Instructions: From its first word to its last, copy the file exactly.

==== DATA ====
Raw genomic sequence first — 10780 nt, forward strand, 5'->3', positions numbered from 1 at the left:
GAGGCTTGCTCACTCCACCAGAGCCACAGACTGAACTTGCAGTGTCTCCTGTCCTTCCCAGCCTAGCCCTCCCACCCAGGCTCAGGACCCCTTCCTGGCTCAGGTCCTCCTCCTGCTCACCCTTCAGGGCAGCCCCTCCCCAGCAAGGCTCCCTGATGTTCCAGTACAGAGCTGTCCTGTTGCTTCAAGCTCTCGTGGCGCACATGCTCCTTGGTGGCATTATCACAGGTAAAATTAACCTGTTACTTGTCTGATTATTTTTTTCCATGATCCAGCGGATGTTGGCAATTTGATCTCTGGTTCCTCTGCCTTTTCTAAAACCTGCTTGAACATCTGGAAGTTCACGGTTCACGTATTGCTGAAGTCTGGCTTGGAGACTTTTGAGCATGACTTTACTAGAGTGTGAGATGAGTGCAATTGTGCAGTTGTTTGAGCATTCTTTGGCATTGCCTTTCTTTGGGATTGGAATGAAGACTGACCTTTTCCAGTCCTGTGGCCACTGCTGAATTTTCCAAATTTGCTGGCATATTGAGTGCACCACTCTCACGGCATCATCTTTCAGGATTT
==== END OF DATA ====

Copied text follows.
Raw genomic sequence first — 10780 nt, forward strand, 5'->3', positions numbered from 1 at the left:
GAGGCTTGCTCACTCCACCAGAGCCACAGACTGAACTTGCAGTGTCTCCTGTCCTTCCCAGCCTAGCCCTCCCACCCAGGCTCAGGACCCCTTCCTGGCTCAGGTCCTCCTCCTGCTCACCCTTCAGGGCAGCCCCTCCCCAGCAAGGCTCCCTGATGTTCCAGTACAGAGCTGTCCTGTTGCTTCAAGCTCTCGTGGCGCACATGCTCCTTGGTGGCATTATCACAGGTAAAATTAACCTGTTACTTGTCTGATTATTTTTTTCCATGATCCAGCGGATGTTGGCAATTTGATCTCTGGTTCCTCTGCCTTTTCTAAAACCTGCTTGAACATCTGGAAGTTCACGGTTCACGTATTGCTGAAGTCTGGCTTGGAGACTTTTGAGCATGACTTTACTAGAGTGTGAGATGAGTGCAATTGTGCAGTTGTTTGAGCATTCTTTGGCATTGCCTTTCTTTGGGATTGGAATGAAGACTGACCTTTTCCAGTCCTGTGGCCACTGCTGAATTTTCCAAATTTGCTGGCATATTGAGTGCACCACTCTCACGGCATCATCTTTCAGGATTT